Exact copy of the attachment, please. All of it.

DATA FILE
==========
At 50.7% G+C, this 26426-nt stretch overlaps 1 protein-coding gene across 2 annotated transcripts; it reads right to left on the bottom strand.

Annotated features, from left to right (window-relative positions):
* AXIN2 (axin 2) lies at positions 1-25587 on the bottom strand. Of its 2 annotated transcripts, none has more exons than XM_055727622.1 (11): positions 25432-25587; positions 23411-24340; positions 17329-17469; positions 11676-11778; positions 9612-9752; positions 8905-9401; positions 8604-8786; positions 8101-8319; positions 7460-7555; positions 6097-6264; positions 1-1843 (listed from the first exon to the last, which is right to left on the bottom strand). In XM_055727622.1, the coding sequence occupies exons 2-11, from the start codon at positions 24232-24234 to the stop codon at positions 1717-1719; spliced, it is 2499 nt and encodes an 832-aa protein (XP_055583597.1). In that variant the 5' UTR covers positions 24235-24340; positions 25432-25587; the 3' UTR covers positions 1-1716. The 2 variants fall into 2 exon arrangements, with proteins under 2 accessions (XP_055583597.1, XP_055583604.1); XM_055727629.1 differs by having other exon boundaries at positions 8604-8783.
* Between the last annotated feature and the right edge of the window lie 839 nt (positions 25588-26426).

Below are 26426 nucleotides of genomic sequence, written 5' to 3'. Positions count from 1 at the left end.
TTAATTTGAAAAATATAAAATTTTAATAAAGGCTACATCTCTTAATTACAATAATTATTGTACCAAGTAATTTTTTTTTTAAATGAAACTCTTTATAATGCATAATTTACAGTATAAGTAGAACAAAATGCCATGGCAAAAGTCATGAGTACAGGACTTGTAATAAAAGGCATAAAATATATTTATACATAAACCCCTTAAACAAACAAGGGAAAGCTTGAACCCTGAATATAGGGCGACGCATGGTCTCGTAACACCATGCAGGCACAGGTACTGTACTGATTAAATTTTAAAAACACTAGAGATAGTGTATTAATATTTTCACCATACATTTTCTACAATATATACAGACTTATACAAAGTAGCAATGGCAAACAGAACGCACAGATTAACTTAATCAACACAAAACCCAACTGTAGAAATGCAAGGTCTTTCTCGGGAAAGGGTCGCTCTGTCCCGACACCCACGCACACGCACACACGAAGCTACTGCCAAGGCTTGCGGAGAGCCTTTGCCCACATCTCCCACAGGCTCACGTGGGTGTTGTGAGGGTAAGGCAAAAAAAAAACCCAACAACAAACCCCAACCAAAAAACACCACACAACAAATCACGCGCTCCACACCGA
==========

At 50.7% G+C, this 26426-nt stretch overlaps 1 protein-coding gene across 2 annotated transcripts; it reads right to left on the bottom strand.

Annotated features, from left to right (window-relative positions):
* AXIN2 (axin 2) lies at positions 1-25587 on the bottom strand. Of its 2 annotated transcripts, none has more exons than XM_055727622.1 (11): positions 25432-25587; positions 23411-24340; positions 17329-17469; positions 11676-11778; positions 9612-9752; positions 8905-9401; positions 8604-8786; positions 8101-8319; positions 7460-7555; positions 6097-6264; positions 1-1843 (listed from the first exon to the last, which is right to left on the bottom strand). In XM_055727622.1, the coding sequence occupies exons 2-11, from the start codon at positions 24232-24234 to the stop codon at positions 1717-1719; spliced, it is 2499 nt and encodes an 832-aa protein (XP_055583597.1). In that variant the 5' UTR covers positions 24235-24340; positions 25432-25587; the 3' UTR covers positions 1-1716. The 2 variants fall into 2 exon arrangements, with proteins under 2 accessions (XP_055583597.1, XP_055583604.1); XM_055727629.1 differs by having other exon boundaries at positions 8604-8783.
* Between the last annotated feature and the right edge of the window lie 839 nt (positions 25588-26426).

Below are 26426 nucleotides of genomic sequence, written 5' to 3'. Positions count from 1 at the left end.
TTAATTTGAAAAATATAAAATTTTAATAAAGGCTACATCTCTTAATTACAATAATTATTGTACCAAGTAATTTTTTTTTTAAATGAAACTCTTTATAATGCATAATTTACAGTATAAGTAGAACAAAATGCCATGGCAAAAGTCATGAGTACAGGACTTGTAATAAAAGGCATAAAATATATTTATACATAAACCCCTTAAACAAACAAGGGAAAGCTTGAACCCTGAATATAGGGCGACGCATGGTCTCGTAACACCATGCAGGCACAGGTACTGTACTGATTAAATTTTAAAAACACTAGAGATAGTGTATTAATATTTTCACCATACATTTTCTACAATATATACAGACTTATACAAAGTAGCAATGGCAAACAGAACGCACAGATTAACTTAATCAACACAAAACCCAACTGTAGAAATGCAAGGTCTTTCTCGGGAAAGGGTCGCTCTGTCCCGACACCCACGCACACGCACACACGAAGCTACTGCCAAGGCTTGCGGAGAGCCTTTGCCCACATCTCCCACAGGCTCACGTGGGTGTTGTGAGGGTAAGGCAAAAAAAAAACCCAACAACAAACCCCAACCAAAAAACACCACACAACAAATCACGCGCTCCACACCGA